Souls and Bodies

(Literary Masterpieces, Volume 13)

A number of characters, gathered in a pub, ask themselves why they persevered so many years with the only method of family planning sanctioned by the Catholic Church—namely, the “frustrating, inconvenient, ineffective, anxiety- and tension-creating” technique known as the “rhythm method.” They leave with a variety of answers: conditioning, the repressive power of the clergy, guilt about sex, fear of hell. What is more, the characters discover later—after the second Vatican Council of 1968—that the suffering had not been necessary in the first place.

This subject—the Roman Catholic ban on contraception—runs like a leitmotiv through David Lodge’s sixth novel, Souls and Bodies. Lodge’s characters gradually come to abandon the Church’s worldview, a process marked by a steady change in their sense of what seems credible. “At some point in the nineteen-sixties,” remarks the narrator, “Hell disappeared. No one could say for certain when this happened. First it was there, then it wasn’t.” It is a subject of considerable interest and concern, especially to Roman Catholics, and one that has not been treated substantively by any other novelist—certainly not in the comic mode in which Lodge treats it.

A Roman Catholic by birth and upbringing, Lodge started his literary career about the time the Catholic novel was declining, but he has retained a professional interest in it and has written studies of Evelyn Waugh (whose interest was Catholic aristocracy) and Graham Greene (whose interest was in rather extreme situations and faraway places where spiritual values are seen in a new, tormented way).

Souls and Bodies can best be understood within the context of Lodge’s career as a novelist. Catholicism is central in three of his novels: The Picturegoers (1960); The British Museum Is Falling Down (1965); and Souls and Bodies, published in England as How Far Can You Go? (1980). In all three books, Lodge’s Catholic characters are ordinary; one finds no desolate aristocrats (such as Waugh’s Lord Marchmaine) or spiritual exotics (such as Greene’s whiskey priest).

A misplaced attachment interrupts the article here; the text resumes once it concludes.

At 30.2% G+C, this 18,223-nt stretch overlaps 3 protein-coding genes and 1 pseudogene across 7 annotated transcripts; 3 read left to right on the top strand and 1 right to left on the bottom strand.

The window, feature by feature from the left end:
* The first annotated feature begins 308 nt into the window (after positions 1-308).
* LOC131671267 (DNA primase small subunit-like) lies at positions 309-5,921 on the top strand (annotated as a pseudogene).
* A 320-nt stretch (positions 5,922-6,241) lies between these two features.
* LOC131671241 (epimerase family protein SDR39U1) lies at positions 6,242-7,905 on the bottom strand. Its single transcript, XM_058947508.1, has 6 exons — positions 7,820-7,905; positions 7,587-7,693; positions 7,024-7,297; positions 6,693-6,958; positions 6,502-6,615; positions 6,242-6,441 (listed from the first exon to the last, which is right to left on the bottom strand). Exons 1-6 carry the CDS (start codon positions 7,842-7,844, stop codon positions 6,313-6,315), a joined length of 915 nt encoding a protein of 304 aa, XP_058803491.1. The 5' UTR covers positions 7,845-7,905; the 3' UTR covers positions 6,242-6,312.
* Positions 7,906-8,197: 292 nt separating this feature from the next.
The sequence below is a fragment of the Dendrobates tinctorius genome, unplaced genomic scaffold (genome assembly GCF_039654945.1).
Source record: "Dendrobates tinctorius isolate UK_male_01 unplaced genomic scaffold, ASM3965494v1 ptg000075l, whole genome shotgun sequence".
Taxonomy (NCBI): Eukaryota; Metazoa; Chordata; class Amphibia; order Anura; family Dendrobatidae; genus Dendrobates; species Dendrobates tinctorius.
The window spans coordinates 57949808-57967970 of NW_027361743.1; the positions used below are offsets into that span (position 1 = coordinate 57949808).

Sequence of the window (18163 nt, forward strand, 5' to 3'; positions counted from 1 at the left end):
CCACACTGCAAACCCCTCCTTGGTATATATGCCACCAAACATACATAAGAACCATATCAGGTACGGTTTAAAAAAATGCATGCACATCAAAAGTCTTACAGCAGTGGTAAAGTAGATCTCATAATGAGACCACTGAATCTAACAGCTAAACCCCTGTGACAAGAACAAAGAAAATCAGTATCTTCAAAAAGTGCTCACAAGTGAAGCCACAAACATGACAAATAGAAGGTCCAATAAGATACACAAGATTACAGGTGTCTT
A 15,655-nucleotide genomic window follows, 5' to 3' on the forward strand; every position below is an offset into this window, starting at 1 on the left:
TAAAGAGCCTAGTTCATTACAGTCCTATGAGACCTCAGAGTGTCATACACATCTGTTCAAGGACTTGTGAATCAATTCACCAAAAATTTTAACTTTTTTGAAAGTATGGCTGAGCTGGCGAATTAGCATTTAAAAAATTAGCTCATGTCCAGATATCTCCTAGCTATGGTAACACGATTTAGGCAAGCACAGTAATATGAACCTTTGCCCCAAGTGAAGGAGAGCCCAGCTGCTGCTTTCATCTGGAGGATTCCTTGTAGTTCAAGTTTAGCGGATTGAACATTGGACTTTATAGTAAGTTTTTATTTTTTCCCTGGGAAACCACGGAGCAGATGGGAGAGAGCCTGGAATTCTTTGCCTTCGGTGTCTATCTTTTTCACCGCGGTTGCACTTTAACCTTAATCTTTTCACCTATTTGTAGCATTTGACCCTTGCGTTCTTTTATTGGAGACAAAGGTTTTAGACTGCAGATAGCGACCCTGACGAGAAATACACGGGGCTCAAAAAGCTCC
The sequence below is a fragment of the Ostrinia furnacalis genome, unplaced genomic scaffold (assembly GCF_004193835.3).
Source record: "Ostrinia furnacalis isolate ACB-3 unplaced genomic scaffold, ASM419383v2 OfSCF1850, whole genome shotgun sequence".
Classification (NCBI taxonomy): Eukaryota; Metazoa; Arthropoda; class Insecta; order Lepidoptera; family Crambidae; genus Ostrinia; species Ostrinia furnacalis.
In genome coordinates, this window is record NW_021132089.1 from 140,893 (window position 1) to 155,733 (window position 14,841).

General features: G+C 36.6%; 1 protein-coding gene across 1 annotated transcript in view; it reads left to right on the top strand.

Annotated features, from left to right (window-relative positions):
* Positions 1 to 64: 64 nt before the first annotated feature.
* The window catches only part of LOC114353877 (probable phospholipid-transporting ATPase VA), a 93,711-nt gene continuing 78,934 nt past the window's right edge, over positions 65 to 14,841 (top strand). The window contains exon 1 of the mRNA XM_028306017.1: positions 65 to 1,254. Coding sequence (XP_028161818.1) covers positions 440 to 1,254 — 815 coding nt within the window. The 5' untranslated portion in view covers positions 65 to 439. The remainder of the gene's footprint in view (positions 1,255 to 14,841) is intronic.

The Picturegoers focuses on its hero’s religious struggles and ends with Mark and Clare Mallory content with their eight children. For several years, they have not had any more children, and since contraception is firmly forbidden to Catholics, the question of how they have avoided another child—assuming Clare is still fertile—is left unanswered.

The subject of contraception becomes of central interest in both The British Museum Is Falling Down and Souls and Bodies. The hero of the former is Adam Appleby, an anxious Catholic graduate student, married with three children and with the nagging possibility that a fourth might be on...

(The entire section is 1165 words.)


(Critical Guide to British Fiction)

Bergonzi, Bernard. “A Conspicuous Absentee: The Decline and Fall of the Catholic Novel,” in Encounter. LV (August/September, 1980), pp. 44-56.

Christian Century. XCIX, May 26, 1982, p. 638.

Commonweal. CIX, December 3, 1982, p. 664.

Gauna, Max. A Yearbook in English Language and Literature, 1981.

Haffenden, John, ed. Novelists in Interview, 1985.

Halio, Jay L., ed. British Novelists Since 1960, 1983.

Library Journal. CVI, December 15, 1981, p. 2407.

National Review. XXXIV, July 9, 1982, p. 845.

The New Republic. CLXXXVI, April 7, 1982, p. 37.

The New York Times Book Review. LXXXVII, January 31, 1982, p. 3.

The New Yorker. LVII, January 25, 1982, p. 103.

Newsweek. XCVIII, December 28, 1981, p. 70.

Waugh, Patricia. Metafiction: The Theory and Practice of Self Conscious Fiction, 1984.